Earl Gray

Earl Gray
"You can argue with me but, in the end, you'll have to face that fact that you're arguing with a squirrel." - Earl Gray

Wednesday, December 4, 2013

Writing Song Lyrics

"Whatever is too stupid to say can be sung."

    - Joseph Addison (1672-1719)

Introductory Lyric Writing:

     Humankind's first musical instrument was undoubtedly the drum.  When Paul Simon went to South America to record "The Rhythm of the Saints" (released in 1990) he was astounded to see Brazilian kids being able to drum for hours, still maintaining a regularity that computerized equipment could barely surpass.   Today, with forms like rap, we seem to have come full circle:  words and drums, nothing else.  As they say in the music industry:  "The beat's the boss." 

Tip #1:  Have your beats fall on important words:  the nouns and verbs that tell the gist of your story.

     As a budding songwriter you want your tunes to be "singable".¹  You want people belting them out in the shower or humming them absent-mindedly as they play their computer games.  You want music directors, agents and producers to think of your pieces as earworms.  You want people to stop hitting their radio buttons when they come across your work.  Next to melody and beat, the most important aspect of your composition is the lyrics--not their meaning, mind you;  just the sounds of the words themselves.  In short, you want your music to be catchy and your words to be memorable. 

Leonard Cohen
And who will write love songs for you
when I am lord at last
and your body is a little highway shrine
that all my priests have passed?

    - "Priests" by Leonard Cohen, describing having one's songs played on car radios

     In this post you will find advice on how to write effective lyrics.  Don't sweat the nomenclature;  you just need to understand a few basic concepts.

     The two things that will make your words unforgettable are repetitions of sounds and rhythms.  You're already familiar with rhymes at the ends of lines.  In song, these don't have to be anywhere near exact, like "mask" and cask".  Virtually anything with the same vowel sounds will do.

Bob Dylan
Yes, how many ears must one man have
Before he can hear people cry?
Yes, how many deaths will it take till he knows
That too many people have died?

      - "Blowin' in the wind" by Bob Dylan

     In addition to rhymes, it is a good idea to repeat other sounds within the lines, especially in words/syllables that will be underscored by beats.  These "reps" are called:

1.  alliteration if they come at the beginning of stressed syllables;  if elsewhere,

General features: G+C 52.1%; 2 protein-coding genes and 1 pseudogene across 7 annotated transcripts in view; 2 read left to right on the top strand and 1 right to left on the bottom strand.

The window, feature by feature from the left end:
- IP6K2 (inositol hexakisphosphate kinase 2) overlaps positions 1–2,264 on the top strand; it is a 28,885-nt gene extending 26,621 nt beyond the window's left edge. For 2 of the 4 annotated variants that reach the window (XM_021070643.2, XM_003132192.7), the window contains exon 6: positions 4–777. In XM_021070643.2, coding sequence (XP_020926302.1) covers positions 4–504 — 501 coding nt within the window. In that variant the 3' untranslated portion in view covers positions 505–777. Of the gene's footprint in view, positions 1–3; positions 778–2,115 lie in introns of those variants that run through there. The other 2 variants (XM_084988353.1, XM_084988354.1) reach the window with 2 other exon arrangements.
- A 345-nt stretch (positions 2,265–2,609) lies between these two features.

2.  assonance if they involve vowels;  or,

3.  consonance if they involve consonant sounds.

     Your chorus is, essentially, one huge mega-rep used to burrow into unsuspecting brains.  

     Clearly, singing takes more time than speaking.  This, itself, helps underline your words, just as over-enunciating them slowly would (e.g. "READ...MY...LIPS...").  A sonnet takes about 65 seconds to recite but Shakespeare's Sonnet XVIII, performed by Pink Floyd's David Gilmour, can take more than twice that long (2:56 minutes, in this case):


    While we're talking about Pink Floyd, consider these two lines from "Comfortably Numb":

Pink Floyd's David Gilmour

have become comfortably numb

    How can one word--one syllable, even!--be an entire line?  By having the performer sustain it for more than one beat.  This adds drama, poignancy and, above all, time to the performance.  Note that this elongation almost always involves vowel sounds, and usually long ones:  "pay", "paw", "pea", "pie", "Poe", "Pooh", or "pew" as opposed to "pen", "pin", or "pun", with "pan" lying somewhere in between.  Remember this when you are writing the last--the rhyming--word of your line.  Singers love to milk these!

Accentual versus Accentual-Syllabic:

    Most lines or songs are syllabic:  one note per syllable.  Take, for example, that second line from "Comfortably Numb":

have become comfortably numb 
DUM  de DUM DUM de dede DUM

Earl the Squirrel's Rule #82
    The music and singing both have a set number of beats--four, in this case--per line without regard to the number of other syllables between them.  Beyond that, there doesn't seem to be much of a pattern going on.

     Nevertheless, this "accentual" approach is how most English poetry was fashioned a thousand years ago;  to this day, it is still very common in English lyrics.